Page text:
Det Sgt Marry agreed with counsel that their marriage "could be said to have been in difficulty."

The court heard that the couple enlisted Sheikh Dr Umar Al Qadrea "to ameliorate the tensions in the marriage and get everything back on an even-keel."

"This included an intervention where all the parties except Mr Arif attended a meeting and tried to counsel them through the marriage," said Mr Costelloe.

Det Sgt Marry agreed with the barrister that in November 2010 Ms Haider said the marriage was over and she moved out of the apartment. Ms Haider went to Dublin where she got a job.

"About four weeks after that, there appears to be a decision taken by Mr Arif where he asked Mr Hussein to vacate the apartment. The accused then stayed with a family he knew in Mosney who put him up in a spare room," said Mr Costelloe.

On January 5 2011 Ms Haider returned to Drogheda and stayed the night at the apartment of Mr Arif.

Det Sgt Marry agreed with counsel that Mr Arif was a security guard in Tesco and that night he was working a shift from 8pm until the following morning at 8am.

"At 1.15pm that afternoon (January 6) there is video footage and evidence from people who were leaving the building at Fitzwilliam Court which establishes Mr Hussain outside the building at 1.16pm," said counsel.

The court heard that when the accused moved out of the apartment in December 2010 he had handed back his fob key and his key so he could not gain access into the building.

Det Sgt Marry agreed with counsel that Mr Hussain had to wait until the first door was being used by residents in order to gain access into the lobby of the apartment complex.

The court heard that the accused was seen outside the door of the apartment between 1.30pm and 1.45pm.

Det Sgt Marry told the court that the building manager made a statement that he gave the accused access to the apartment at 1.55pm "as he believed the accused was still residing there."

The court heard that it was between nine and eleven minutes between Mr Hussain accessing the building and Mr Arif ringing the emergency services.

Det Sgt Marry agreed with counsel that Mr Hussain had phoned Shaykh Dr. Umar Al-Qadri saying his wife was inside the apartment and his advice was to "wait outside and take a photo of the two" people.
 
The court heard that as Mr Hussain made his way inside the apartment Mr Arif was in the bedroom and Ms Haider was preparing a dessert in the kitchen.

"A different version was given by Mr Hussain. He said both of them were in the bedroom together and Ms Haider was unclothed. This was rejected by Ms Haider," said Mr Costelloe.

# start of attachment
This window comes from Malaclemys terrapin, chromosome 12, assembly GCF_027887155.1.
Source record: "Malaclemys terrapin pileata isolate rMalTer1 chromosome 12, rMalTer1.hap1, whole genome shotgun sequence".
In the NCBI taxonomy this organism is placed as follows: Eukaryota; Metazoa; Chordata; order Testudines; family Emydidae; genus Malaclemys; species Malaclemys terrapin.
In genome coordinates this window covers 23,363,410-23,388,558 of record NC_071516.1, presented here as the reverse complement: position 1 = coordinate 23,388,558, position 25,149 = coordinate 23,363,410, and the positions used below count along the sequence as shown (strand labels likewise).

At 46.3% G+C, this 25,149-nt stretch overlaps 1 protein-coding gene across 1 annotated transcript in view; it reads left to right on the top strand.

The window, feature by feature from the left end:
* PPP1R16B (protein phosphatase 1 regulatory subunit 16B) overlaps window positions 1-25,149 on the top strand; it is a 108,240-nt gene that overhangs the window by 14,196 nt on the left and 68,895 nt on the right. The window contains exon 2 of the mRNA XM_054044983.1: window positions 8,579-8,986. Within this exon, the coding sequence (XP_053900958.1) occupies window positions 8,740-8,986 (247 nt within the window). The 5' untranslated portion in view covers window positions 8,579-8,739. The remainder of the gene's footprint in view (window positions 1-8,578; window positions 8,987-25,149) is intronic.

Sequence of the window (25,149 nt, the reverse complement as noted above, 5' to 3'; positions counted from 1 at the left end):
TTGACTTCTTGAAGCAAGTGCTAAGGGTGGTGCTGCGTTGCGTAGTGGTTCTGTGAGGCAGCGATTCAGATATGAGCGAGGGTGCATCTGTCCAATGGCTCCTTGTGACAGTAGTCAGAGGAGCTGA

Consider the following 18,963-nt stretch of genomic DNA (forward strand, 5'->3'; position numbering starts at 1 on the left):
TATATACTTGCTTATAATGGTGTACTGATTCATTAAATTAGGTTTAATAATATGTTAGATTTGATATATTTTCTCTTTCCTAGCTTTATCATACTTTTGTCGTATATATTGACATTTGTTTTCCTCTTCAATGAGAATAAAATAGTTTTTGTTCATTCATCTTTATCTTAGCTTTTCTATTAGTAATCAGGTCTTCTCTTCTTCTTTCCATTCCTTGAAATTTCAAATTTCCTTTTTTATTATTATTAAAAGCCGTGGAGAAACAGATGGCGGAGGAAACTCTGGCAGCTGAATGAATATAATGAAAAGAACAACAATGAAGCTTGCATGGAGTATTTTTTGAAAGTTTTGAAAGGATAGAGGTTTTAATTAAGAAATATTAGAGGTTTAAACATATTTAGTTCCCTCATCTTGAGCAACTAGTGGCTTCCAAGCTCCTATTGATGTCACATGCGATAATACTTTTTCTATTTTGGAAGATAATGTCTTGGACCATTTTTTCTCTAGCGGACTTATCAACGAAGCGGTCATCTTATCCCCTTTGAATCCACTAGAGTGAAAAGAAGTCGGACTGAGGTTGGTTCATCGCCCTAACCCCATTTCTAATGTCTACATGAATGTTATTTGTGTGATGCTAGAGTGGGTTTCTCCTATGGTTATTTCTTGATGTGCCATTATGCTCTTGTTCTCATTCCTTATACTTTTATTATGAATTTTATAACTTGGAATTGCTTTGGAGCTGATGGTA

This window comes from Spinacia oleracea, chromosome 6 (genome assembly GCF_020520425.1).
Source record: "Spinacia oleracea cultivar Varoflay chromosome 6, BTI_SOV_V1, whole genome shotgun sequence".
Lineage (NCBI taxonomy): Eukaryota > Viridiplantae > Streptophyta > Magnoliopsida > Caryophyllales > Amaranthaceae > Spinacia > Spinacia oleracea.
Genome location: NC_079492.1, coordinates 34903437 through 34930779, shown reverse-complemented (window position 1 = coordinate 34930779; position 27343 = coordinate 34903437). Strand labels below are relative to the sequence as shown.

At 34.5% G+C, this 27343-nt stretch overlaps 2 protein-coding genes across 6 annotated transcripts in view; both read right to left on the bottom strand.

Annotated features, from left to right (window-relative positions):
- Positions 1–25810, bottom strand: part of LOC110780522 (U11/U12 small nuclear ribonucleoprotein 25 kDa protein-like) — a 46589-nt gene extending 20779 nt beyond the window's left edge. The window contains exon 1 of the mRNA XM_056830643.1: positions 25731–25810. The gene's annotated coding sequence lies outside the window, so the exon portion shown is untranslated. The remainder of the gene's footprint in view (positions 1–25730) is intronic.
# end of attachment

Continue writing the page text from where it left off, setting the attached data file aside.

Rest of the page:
The court heard the accused struck his wife and she fell to the floor at which point Mr Arif then came into the kitchen.

"It is established Mr Hussain did not go into the apartment with a knife but obtained a knife in the kitchen. Mr Hussain then stabbed Mr Arif in the abdomen with a knife," said counsel.

In response Det Sgt Marry said: "The most we can say is he did not bring a knife to the scene, he got it in the kitchen."

Mr Arif then asked Mr Hussain "to take himself and his wife out of the apartment."

Counsel told the court that Mr Hussain then turned to his wife and stabbed her twice in the abdomen.

"Ms Haider said he then tried to cut her throat and she received superficial wounds to her throat. There were defensive injuries to her hands," said counsel.

The court heard Mr Hussain then vacated the premises and went around the back of the building before dropping the knife into "a wheelie bin."

While this was happening Ms Haider "who was very distressed and injured" went to the reception area in the building to get the attention of the receptionist who then rang the emergency services.

When the emergency services arrived the court heard they found Ms Haider in the lobby and both casualties were taken to Our Lady of Lourdes Hospital in Drogheda.

Det Sgt Marry agreed with counsel that there was "blood loss and stab wounds" to both victims.

The court heard that Ms Haider underwent surgery on the three wounds to her bile duct.

Counsel said Ms Haider made a recovery and was discharged from hospital three weeks later.

"Mr Arif underwent surgical intervention and was then moved to Dublin where a further operation was conducted," said the barrister.